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Xi to Tighten Taiwan Policy

icon2016/05/23
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 A Commentary

Xi to Tighten Taiwan Policy

By Kuo Cheng-lung (郭崇倫)

Source: United Daily News

May 23, 2016

In the three days following President Tsai ing-wen’s May 20 inaugural address, the Mainland has continually raised the stakes in the showdown on cross-Strait relations.   In the first hour after Tsai’s inaugural address, Mainland scholars stated that Tsai’s address “showed goodwill to the Mainland and created conditions for an ice-breaking in cross-Strait relations.”  However, in the fourth hour after Tsai’s address, the Taiwan Affairs Office (TAO) under the Mainland’s State Council, stated that Tsai’s address was an incomplete answer sheet to the test, and on May 21, the TAO pointed out that the consultations mechanism between the Mainland’s Association for Relations Across the Taiwan Straits (ARATS) and Taiwan’s Straits Exchange Foundation (SEF) would be cut off without the foundation of the “1992 Consensus.”

 

The Mainland’s response to Tsai’s inaugural address is in stark contrast to yesteryear.  Many people might think that Mainland is in the midst of a predicament on how to deal with Taiwan.  Two examples may clarify the development of recent cross-Strait relations.    

 

First, Wang Yi, Foreign Minister of Mainland China, once referred to Taiwan’s Constitution while in the US.   When asked by the media the day after Wang made those remarks, Tsai Ing-wen stated that she would watch to see whether or not more Mainland figures would refer to the ROC’s Constitution. 

 

However, Yu Zhengsheng (俞正聲), Chairman of the Chinese People’s Political Consultative Conference, Li Keqiang (李克強), Premier of the Mainland, and Xi Jinping (習近平), General-Secretary of the Chinese Communist Party (CCP), all stated that the “1992 Consensus” was the foundation of the current status quo in the cross-Strait relations and did not refer to the ROC Constitution.   Wang’s remarks about the ROC Constitution were apparently authorized by high-echelon Mainland authorities as he did not face any punishment.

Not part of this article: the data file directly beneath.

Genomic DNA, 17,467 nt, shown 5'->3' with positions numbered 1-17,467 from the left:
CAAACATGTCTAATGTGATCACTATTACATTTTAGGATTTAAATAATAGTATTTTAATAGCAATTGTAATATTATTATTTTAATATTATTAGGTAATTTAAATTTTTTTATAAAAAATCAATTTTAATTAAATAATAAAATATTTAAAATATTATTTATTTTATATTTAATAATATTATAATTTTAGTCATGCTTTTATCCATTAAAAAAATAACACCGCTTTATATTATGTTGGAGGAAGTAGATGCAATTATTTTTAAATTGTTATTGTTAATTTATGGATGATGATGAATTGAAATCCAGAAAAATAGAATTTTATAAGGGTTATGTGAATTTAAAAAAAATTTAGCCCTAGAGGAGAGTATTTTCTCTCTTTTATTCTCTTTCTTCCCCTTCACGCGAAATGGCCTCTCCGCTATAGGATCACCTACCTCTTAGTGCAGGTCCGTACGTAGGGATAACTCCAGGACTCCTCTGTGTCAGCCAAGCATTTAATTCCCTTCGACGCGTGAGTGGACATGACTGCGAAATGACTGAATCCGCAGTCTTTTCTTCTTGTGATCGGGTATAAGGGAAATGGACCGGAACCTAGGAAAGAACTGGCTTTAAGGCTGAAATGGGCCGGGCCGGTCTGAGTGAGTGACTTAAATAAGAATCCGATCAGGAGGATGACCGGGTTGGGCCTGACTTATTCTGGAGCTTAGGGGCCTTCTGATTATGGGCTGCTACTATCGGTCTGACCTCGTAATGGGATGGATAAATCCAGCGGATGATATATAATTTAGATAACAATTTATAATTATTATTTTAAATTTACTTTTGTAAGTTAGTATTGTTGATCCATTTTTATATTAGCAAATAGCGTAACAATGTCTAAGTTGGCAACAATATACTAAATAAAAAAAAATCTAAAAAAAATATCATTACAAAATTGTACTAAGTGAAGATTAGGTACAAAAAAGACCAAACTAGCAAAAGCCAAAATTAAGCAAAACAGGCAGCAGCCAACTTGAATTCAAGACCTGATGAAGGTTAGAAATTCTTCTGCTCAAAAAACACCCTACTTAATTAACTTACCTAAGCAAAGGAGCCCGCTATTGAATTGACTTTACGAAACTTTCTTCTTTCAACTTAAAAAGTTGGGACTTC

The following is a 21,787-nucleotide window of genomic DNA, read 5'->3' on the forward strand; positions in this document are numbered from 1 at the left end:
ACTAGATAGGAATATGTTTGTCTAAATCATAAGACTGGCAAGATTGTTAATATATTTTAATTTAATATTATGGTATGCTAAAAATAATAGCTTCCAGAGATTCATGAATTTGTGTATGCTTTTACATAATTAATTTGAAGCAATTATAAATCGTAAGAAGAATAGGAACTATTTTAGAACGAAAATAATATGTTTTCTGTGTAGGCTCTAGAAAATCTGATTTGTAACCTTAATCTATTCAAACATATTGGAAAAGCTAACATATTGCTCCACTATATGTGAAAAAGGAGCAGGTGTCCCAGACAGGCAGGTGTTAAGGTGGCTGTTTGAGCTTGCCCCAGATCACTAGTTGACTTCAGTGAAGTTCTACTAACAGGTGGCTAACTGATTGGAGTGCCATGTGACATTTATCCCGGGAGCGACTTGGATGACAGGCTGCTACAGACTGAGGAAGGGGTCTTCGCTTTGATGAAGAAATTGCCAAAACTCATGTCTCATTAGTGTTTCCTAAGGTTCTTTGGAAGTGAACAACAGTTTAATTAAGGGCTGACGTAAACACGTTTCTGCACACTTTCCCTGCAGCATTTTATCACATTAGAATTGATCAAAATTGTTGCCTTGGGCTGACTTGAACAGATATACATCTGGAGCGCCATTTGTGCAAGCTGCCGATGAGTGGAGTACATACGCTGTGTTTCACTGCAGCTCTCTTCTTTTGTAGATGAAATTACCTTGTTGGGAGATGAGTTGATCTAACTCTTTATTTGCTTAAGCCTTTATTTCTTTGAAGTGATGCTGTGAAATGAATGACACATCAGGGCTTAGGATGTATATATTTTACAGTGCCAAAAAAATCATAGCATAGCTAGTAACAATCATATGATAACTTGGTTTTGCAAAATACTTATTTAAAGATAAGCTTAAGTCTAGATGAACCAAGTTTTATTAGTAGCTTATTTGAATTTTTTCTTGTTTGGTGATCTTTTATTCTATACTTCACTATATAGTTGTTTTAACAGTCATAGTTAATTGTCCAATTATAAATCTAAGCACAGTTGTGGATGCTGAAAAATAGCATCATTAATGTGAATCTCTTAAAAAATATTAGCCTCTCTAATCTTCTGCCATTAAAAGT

The second example involves the National People Congress, during which Xi reiterated that the Mainland’s Taiwan policy remained unchanged.

 

In the past two weeks, it was said that the political struggle within the CCP has intensified.  The People’s Daily carried an article written by a “pundit” criticizing Premier Li Keqiang’s fiscal and economic policies.  In the beginning of this year, several provincial commissars expressed strong support for Xi, dubbed as the “Xi Core.”     Other provincial commissars who also serve as members of the Central Politburo of the CCP opposed such personal worship of Xi.

 

Xi has reached the peak of power in Mainland China, controlling all important task forces within the party.  Each task force led by a standing member of the Central Politburo of the CCP must report to Xi.  It was rumored that Xi intended to abolish so-called “cross-generation succession (meaning skipping one generation).”  In other words, Hu Chunhua (胡春華) and Sun Zhengcai (孫政才) assigned by Hu Jintao (胡錦濤) as the leaders of the next generation in the 17th National Congress of the CCP would not become standing members of the Central Politburo of the CCP.   Xi wanted his own men to become standing members of the Central Politburo of the CCP.   Xi might even want Wang Qishan (王岐山) to stay in the Central Politburo beyond mandatory retirement age to serve in the post, which could cause strong opposition within the CCP.

 

Before the end of this year, it was a key moment for deciding standing members of the Central Politburo of the CCP.  Those who supported or opposed Xi would do their best to fight against each other.   Those who supported Xi used anti-corruption as their weapon.  Those who opposed Xi considered Taiwan and Hong Kong issues as their hidden tools.  If Xi failed to deal with the arrangement of the standing members of the Central Politburo of the CCP, Xi might not be able to handle the rising nationalism ignited by those who opposed Xi.      

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